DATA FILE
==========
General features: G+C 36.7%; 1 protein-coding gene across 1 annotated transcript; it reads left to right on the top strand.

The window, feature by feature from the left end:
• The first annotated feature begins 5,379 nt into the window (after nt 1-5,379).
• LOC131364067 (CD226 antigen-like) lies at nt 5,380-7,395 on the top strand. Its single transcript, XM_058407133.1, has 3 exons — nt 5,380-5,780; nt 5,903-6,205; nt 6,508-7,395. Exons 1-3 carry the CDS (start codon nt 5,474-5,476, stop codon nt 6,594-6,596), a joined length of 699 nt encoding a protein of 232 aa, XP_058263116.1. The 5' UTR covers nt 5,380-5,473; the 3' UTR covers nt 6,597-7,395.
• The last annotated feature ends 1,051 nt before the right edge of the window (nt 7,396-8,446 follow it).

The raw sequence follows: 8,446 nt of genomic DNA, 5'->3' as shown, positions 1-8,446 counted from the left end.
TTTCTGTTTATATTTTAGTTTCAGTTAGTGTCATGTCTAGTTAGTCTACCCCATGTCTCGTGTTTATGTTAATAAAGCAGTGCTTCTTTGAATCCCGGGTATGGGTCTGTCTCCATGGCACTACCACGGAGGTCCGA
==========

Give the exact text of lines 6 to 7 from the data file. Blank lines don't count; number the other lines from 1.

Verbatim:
The raw sequence follows: 8,446 nt of genomic DNA, 5'->3' as shown, positions 1-8,446 counted from the left end.
TTTCTGTTTATATTTTAGTTTCAGTTAGTGTCATGTCTAGTTAGTCTACCCCATGTCTCGTGTTTATGTTAATAAAGCAGTGCTTCTTTGAATCCCGGGTATGGGTCTGTCTCCATGGCACTACCACGGAGGTCCGA